Even before the AKP came to power in late 2002, the party’s leaders determined that E.U. membership was the best means to resolve Turkey’s perennial culture war between Islamists and secularists. With a legislative majority, the AKP quickly abolished the death penalty, wrote a new penal code, changed anti-terrorism laws to make it more difficult to prosecute citizens on speech alone (though critics claim the changes do not go far enough) and significantly expanded political rights. The country also saw tentative steps toward granting Turkey’s Kurds, who account for 18 percent of the nation’s 80 million citizens, additional cultural rights, including the right to use the Kurdish language in broadcasting and education. The parliament also made it more difficult for the government to ban political parties and politicians — previously a common way for Turkey’s political elites to undermine their opponents.
The AKP also brought the politically powerful armed forces under civilian control. In the 1990s, the sway of the military was such that Turkish politicians touted their ability to get along with the senior command as part of their electoral campaigns. But in a series of swift changes beginning in 2003, mixed civilian-military security courts were abolished, officers were removed from boards that set education and broadcasting policies, and parts of the defense budget were brought under civilian oversight. In the most extraordinary reform, the parliament altered the composition and functions of Turkey’s National Security Council — the body through which the top brass had routinely influenced political decisions. Instead, the council was downgraded to an advisory board with a civilian leader and placed under the budgetary control of the prime ministry.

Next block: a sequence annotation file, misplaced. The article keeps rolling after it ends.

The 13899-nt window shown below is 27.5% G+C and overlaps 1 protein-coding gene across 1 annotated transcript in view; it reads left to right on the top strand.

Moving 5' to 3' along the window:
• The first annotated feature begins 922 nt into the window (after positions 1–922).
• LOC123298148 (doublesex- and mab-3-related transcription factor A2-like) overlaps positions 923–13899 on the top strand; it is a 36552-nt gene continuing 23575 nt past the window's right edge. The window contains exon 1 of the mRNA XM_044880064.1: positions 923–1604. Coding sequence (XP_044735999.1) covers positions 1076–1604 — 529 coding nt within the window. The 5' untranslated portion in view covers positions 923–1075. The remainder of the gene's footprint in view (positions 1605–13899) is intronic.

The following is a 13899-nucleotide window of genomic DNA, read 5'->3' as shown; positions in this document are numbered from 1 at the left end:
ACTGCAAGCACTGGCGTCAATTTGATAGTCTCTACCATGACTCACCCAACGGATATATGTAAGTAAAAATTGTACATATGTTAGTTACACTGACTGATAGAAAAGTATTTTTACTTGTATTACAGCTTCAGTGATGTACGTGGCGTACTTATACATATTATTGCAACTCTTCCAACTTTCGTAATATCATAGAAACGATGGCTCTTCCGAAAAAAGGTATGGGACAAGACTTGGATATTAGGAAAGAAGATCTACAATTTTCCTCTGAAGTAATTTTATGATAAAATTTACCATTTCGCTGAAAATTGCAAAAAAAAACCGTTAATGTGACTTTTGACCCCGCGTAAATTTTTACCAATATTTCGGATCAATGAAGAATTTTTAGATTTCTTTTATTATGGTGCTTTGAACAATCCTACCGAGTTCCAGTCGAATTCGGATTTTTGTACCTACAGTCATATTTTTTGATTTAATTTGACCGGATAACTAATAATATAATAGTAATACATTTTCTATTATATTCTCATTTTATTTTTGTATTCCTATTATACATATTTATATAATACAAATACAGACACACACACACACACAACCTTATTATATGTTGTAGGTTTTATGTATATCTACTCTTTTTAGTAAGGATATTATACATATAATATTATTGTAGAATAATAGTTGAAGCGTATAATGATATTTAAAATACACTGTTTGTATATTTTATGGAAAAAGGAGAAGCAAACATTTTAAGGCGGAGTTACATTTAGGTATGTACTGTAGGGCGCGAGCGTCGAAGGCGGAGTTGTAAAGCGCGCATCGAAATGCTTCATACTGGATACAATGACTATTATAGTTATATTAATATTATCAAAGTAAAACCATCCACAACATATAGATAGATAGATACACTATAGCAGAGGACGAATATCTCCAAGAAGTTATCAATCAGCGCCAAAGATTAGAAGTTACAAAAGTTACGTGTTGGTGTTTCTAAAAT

Taken together, these reforms — which Brussels had set as preconditions for Turkey to begin the process of joining the European Union — represented a significant boost for Turkish democracy.
The changes were wildly popular throughout Turkish society — among liberals who considered themselves Europeans, business leaders, Kurds, average Turks and Islamists. The military, which had long claimed to be a vanguard of modernization, simply could not afford to undermine the AKP’s European project because of the popular support it enjoyed. In October 2004, the European Commission concluded that Ankara had met all the requirements — the “Copenhagen criteria” — to begin membership negotiations and recommended that the Council of Europe formally extend Turkey an invitation.
After such an auspicious beginning, however, relations between Turkey and Europe soured. Bureaucrats on both sides contended that the problems were related to human rights violations, the occupation of northern Cyprus and the expenses Europe would need to pour into Turkey should it become a member of the union. But Turks sensed that Europe was having second thoughts about the prospect of admitting a country that is 99.8 percent Muslim. Erdogan and Gul spoke bravely about carrying on with reforms through what they called the “Ankara criteria,” but as the prospect of European membership seemed to dissipate, the pace of change in Turkey slowed, and in important areas such as personal freedoms, reforms actually reversed themselves.